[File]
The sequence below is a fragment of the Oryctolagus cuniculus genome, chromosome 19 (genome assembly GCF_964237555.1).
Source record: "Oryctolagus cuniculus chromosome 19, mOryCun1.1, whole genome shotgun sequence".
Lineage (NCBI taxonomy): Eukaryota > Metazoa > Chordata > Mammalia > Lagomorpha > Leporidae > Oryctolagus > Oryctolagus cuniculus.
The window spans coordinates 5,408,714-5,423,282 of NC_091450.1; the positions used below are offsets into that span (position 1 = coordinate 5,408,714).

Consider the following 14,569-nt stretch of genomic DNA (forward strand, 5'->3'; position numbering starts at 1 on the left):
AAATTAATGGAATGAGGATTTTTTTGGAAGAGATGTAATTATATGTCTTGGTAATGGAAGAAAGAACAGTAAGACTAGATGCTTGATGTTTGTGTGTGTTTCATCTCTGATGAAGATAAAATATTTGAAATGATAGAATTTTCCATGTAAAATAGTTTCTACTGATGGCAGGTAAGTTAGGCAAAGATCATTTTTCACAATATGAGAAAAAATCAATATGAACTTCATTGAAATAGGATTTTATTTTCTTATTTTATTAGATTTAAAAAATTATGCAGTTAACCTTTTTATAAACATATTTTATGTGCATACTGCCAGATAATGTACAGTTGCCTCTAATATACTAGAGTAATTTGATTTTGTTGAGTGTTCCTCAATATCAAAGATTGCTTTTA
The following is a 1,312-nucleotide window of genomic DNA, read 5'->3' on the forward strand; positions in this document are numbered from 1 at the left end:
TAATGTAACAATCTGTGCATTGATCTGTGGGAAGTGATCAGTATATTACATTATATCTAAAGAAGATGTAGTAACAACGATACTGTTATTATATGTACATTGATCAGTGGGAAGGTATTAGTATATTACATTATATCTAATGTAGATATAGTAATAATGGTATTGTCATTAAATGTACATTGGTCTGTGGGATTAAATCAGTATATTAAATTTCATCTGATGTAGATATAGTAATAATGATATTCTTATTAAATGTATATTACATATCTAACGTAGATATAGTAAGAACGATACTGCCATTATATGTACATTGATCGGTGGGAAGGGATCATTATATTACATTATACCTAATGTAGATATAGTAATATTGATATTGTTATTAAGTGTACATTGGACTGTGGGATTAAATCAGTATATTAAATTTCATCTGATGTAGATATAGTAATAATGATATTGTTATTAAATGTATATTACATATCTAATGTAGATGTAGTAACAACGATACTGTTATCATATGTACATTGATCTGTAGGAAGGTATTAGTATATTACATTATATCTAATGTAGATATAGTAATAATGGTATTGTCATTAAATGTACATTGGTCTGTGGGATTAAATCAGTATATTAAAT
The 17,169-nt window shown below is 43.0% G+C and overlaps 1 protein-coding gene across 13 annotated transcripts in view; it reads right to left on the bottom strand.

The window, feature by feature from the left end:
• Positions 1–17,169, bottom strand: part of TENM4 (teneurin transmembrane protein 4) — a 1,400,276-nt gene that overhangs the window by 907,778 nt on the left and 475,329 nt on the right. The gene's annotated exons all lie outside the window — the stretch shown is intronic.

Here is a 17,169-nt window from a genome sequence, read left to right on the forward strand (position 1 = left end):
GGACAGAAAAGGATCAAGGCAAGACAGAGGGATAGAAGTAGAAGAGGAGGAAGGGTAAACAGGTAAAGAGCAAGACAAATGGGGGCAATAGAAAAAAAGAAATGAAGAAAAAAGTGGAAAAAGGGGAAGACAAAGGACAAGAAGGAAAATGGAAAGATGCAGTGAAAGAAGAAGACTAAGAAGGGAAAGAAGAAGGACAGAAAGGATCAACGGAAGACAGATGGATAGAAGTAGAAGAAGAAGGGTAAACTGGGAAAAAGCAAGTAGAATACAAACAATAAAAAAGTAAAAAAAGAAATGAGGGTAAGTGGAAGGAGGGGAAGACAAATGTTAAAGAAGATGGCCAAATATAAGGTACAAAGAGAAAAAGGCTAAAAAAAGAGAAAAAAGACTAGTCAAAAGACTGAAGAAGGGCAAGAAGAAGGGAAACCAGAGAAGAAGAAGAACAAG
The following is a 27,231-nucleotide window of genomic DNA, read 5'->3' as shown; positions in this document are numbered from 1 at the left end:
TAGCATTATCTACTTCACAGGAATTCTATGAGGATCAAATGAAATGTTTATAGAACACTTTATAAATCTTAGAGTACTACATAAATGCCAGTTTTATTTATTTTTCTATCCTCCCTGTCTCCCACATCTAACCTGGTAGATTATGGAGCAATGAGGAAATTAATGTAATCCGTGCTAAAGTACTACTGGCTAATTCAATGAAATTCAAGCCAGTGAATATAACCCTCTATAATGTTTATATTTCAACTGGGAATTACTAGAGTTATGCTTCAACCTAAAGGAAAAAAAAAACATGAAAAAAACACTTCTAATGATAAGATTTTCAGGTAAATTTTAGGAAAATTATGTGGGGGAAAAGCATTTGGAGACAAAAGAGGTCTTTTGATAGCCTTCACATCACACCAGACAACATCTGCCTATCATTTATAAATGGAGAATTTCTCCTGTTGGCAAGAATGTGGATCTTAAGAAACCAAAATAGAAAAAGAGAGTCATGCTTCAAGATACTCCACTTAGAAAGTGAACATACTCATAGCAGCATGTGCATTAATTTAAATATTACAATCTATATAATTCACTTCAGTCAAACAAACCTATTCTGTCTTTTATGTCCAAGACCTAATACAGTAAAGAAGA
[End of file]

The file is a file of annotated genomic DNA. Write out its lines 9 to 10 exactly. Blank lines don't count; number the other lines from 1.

The 17,169-nt window shown below is 43.0% G+C and overlaps 1 protein-coding gene across 13 annotated transcripts in view; it reads right to left on the bottom strand.

The window, feature by feature from the left end: